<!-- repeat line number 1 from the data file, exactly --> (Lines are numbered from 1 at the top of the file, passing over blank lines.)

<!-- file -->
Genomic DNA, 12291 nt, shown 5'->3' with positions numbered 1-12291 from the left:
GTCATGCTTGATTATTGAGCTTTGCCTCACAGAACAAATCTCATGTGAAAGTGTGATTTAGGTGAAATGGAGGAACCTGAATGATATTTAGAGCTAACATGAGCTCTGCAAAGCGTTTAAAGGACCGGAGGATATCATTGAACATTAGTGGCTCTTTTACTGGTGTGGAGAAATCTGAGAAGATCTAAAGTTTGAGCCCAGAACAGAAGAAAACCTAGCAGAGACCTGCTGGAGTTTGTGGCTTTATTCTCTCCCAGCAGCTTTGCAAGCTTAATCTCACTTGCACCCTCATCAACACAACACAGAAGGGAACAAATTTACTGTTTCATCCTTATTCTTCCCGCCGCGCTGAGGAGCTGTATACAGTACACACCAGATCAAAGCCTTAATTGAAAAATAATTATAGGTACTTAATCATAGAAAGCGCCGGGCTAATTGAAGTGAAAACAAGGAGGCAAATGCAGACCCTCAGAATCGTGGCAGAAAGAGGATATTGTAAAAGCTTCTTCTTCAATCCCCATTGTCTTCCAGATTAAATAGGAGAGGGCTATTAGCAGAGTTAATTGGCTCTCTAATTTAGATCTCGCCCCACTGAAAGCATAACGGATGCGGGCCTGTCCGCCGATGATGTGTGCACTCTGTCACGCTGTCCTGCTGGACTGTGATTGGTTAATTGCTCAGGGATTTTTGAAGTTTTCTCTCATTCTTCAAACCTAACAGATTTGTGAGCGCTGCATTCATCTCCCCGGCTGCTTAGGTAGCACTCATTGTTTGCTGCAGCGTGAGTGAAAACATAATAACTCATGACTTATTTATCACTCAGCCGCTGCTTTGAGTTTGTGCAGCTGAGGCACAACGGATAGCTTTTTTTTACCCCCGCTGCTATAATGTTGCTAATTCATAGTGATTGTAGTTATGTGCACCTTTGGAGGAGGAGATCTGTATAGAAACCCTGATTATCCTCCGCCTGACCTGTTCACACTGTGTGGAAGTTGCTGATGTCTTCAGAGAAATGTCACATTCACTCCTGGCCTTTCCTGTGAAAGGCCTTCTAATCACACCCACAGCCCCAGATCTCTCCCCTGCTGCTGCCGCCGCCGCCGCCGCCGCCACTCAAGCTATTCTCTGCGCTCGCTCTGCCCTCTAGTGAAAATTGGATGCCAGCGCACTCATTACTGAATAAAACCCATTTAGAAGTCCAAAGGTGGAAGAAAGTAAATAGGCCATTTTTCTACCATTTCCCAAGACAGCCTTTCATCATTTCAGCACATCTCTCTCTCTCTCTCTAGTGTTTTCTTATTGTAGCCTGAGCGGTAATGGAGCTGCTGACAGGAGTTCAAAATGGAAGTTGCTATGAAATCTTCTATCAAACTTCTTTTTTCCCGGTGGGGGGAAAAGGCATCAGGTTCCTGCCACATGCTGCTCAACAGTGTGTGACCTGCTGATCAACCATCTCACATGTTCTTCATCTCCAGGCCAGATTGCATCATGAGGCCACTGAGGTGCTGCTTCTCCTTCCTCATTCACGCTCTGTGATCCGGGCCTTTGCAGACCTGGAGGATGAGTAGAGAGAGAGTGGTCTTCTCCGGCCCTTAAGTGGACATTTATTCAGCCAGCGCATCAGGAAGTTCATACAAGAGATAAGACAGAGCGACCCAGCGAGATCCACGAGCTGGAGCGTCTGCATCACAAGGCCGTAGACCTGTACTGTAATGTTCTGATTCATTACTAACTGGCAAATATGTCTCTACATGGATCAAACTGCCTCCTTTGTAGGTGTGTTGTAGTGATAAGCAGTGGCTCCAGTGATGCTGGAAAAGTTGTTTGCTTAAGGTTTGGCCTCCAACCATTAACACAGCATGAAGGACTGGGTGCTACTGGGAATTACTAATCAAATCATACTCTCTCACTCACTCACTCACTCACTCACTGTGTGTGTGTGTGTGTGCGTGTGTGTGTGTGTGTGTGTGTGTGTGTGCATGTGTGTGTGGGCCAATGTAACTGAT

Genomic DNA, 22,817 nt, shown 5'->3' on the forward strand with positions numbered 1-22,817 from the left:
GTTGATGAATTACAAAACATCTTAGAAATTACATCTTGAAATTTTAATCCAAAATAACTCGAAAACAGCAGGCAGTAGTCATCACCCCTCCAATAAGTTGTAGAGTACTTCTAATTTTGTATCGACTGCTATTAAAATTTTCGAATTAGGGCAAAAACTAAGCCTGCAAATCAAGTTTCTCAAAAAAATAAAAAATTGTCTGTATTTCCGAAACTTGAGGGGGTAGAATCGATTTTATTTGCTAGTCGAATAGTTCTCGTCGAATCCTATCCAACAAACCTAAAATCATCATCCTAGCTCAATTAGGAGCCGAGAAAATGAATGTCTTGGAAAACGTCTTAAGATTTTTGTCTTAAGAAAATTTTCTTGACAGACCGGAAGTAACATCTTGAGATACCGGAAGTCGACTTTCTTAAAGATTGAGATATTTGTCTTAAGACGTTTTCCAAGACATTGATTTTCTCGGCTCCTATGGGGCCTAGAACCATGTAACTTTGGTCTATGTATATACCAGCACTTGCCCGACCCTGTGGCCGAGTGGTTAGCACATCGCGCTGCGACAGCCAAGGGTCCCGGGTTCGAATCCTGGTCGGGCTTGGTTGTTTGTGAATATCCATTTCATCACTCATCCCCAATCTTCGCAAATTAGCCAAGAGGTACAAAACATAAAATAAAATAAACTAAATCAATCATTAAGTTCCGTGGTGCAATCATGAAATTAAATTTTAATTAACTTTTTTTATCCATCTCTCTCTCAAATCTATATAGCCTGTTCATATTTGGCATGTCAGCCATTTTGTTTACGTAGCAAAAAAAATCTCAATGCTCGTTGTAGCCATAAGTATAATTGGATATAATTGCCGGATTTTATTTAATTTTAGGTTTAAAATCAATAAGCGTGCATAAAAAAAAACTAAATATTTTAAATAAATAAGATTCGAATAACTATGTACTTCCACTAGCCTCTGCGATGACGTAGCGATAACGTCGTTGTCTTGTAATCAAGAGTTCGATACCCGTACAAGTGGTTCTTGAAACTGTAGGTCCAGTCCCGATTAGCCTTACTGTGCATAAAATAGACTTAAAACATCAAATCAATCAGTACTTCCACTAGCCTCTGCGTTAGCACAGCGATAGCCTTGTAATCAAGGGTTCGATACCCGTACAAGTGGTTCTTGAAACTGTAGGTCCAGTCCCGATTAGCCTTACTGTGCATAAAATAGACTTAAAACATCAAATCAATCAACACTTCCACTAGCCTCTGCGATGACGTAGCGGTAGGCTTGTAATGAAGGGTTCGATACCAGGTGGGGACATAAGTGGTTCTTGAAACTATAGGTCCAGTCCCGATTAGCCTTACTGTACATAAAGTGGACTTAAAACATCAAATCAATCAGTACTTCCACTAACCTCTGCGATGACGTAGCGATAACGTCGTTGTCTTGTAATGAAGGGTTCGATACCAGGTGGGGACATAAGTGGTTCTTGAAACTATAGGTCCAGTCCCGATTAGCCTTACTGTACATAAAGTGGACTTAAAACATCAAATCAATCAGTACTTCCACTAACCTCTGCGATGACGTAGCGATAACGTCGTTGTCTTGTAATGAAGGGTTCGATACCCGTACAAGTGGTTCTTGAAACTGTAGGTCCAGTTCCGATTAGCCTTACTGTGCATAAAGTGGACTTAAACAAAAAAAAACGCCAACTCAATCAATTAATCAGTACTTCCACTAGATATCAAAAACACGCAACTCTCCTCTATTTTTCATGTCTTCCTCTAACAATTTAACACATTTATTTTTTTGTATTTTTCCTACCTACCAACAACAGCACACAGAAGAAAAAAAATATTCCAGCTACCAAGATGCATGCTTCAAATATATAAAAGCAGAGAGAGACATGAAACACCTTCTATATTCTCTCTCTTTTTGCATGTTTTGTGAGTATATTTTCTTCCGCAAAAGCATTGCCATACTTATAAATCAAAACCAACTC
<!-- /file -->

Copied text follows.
Genomic DNA, 12291 nt, shown 5'->3' with positions numbered 1-12291 from the left: